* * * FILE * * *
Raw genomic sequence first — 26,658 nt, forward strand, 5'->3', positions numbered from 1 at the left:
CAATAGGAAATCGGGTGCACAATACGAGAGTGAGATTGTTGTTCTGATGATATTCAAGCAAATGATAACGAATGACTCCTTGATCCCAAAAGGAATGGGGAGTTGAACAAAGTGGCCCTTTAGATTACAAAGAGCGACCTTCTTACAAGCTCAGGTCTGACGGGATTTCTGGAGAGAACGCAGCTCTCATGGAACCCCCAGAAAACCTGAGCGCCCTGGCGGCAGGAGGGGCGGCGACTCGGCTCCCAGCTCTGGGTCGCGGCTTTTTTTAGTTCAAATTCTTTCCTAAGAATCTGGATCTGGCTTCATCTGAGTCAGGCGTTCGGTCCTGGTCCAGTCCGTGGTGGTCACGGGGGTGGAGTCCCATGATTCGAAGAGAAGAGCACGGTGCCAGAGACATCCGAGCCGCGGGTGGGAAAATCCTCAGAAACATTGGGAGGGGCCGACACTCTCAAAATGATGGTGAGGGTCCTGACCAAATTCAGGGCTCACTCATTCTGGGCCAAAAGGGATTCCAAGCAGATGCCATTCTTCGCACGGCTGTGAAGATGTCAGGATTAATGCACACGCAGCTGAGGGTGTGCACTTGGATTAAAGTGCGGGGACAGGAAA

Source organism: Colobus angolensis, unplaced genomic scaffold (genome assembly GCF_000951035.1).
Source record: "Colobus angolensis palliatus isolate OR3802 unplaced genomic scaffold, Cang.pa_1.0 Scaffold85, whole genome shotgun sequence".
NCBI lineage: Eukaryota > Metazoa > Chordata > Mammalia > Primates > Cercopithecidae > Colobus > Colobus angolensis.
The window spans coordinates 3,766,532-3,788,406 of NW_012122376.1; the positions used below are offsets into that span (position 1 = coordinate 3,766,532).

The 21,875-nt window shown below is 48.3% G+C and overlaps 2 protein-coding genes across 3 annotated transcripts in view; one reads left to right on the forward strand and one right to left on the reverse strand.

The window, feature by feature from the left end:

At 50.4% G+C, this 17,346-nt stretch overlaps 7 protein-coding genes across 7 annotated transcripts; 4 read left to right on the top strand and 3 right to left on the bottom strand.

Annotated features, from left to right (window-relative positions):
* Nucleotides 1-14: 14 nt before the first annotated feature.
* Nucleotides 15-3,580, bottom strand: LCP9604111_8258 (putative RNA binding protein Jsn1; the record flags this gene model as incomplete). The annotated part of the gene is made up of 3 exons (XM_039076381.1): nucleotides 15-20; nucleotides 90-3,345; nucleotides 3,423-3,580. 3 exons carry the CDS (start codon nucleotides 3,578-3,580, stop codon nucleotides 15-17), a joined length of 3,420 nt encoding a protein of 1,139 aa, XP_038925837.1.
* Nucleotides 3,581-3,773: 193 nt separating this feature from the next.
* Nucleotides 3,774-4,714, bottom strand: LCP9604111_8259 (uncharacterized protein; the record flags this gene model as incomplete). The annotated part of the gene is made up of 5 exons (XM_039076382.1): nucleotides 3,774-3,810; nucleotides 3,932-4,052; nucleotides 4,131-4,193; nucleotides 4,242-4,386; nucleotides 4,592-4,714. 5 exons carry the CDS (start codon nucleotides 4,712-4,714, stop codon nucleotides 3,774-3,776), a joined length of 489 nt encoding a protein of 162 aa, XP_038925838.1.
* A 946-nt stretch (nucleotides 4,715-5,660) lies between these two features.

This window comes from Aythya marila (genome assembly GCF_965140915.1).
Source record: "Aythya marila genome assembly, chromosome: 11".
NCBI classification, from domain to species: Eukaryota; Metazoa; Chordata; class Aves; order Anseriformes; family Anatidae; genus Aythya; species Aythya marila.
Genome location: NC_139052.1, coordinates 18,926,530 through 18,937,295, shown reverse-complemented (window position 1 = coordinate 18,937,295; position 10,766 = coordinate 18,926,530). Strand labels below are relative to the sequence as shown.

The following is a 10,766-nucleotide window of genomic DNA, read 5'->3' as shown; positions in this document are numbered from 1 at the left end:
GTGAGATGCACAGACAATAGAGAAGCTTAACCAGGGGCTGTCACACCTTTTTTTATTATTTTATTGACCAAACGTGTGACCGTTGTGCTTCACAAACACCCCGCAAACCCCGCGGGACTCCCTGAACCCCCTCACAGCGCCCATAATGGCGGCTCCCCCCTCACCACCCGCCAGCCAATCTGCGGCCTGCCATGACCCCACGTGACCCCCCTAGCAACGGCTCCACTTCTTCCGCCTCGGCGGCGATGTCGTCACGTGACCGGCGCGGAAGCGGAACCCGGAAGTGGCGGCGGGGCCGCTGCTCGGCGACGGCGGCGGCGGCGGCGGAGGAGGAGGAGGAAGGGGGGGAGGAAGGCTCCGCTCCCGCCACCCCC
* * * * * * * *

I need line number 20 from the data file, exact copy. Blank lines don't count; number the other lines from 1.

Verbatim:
The following is a 10,766-nucleotide window of genomic DNA, read 5'->3' as shown; positions in this document are numbered from 1 at the left end: